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Biodiesel


What is biodiesel? Definition, history and production:

biodiesel describes a fuel that is made entirely from oil plants. In Europe, it is obtained in particular from sunflower or rapeseed (see picture) with the addition of alcohols. Biodiesel produced from vegetable oil is also known as FAME, the short form for Fatty Acid Methyl Esther. It is used as an environmentally friendly alternative to fossil diesel based on mineral oil. Biodiesel can be used neatly or as an admixture in various motor vehicles. Diesel, to which up to 7 percent biodiesel has been added, does not have to be labeled and can theoretically be used in any vehicle.

History of biodiesel

Initial attempts to extract fuel for engines from vegetable oil and alcohol were made as early as the mid-19th century. The inventor of the diesel engine Rudolf Diesel In 1900 in a lecture pointed out that certain engines can be easily operated with vegetable oil. However, the use of vegetable oil as a fuel did not prevail until the Second World War, after some countries in Europe, Asia and America with rape and soybean oil performed to operate battleships and vehicles. Today, several million tons of biodiesel are consumed in Europe alone. Well over ninety percent of the diesel fuel sold today contains biodiesel with an average share of more than 6.6 percent.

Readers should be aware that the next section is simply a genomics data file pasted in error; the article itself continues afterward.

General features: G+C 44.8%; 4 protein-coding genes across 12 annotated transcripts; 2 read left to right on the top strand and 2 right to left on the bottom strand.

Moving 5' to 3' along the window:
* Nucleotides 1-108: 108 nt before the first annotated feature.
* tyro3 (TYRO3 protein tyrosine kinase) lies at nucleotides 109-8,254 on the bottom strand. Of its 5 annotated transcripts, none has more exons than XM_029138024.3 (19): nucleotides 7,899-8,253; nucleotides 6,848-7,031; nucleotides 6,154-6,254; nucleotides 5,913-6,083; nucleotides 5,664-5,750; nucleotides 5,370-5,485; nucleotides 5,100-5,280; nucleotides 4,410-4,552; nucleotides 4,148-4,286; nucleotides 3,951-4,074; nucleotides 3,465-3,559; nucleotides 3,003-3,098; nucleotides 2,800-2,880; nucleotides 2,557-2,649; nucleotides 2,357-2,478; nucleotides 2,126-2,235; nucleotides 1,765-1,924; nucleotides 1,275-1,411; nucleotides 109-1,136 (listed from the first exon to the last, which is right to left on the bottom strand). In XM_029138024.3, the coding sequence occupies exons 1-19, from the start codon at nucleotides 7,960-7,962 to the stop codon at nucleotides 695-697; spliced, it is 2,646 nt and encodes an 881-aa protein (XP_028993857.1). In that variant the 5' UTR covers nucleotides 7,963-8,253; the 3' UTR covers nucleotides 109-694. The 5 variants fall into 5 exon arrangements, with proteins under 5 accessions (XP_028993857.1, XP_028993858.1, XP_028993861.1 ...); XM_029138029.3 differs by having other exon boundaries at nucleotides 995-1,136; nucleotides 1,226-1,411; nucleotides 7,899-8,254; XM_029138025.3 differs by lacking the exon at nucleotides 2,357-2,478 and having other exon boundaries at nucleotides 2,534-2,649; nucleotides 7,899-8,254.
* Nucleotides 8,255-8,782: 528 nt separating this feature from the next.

manufacturing

The production of biodiesel is based on the process of transesterification of fatty acids in vegetable oil with methanol, a monohydric alcohol. As part of this process, glycerine is obtained, which is used in cosmetics, medical products and food. The big advantage of biodiesel is that its greenhouse gas balance is much better compared to fossil diesel. However, the oil crops used must come from sustainable agriculture to prevent the release of pesticides and chemical fertilizers. Over the last few decades, critics have repeatedly called attention to the problem of "food vs. fuel" ("Teller versus Tank"). Therefore, many biodiesel producers today emphasize that they do not use staple foods, but only expressly approved oils for the production of this fuel.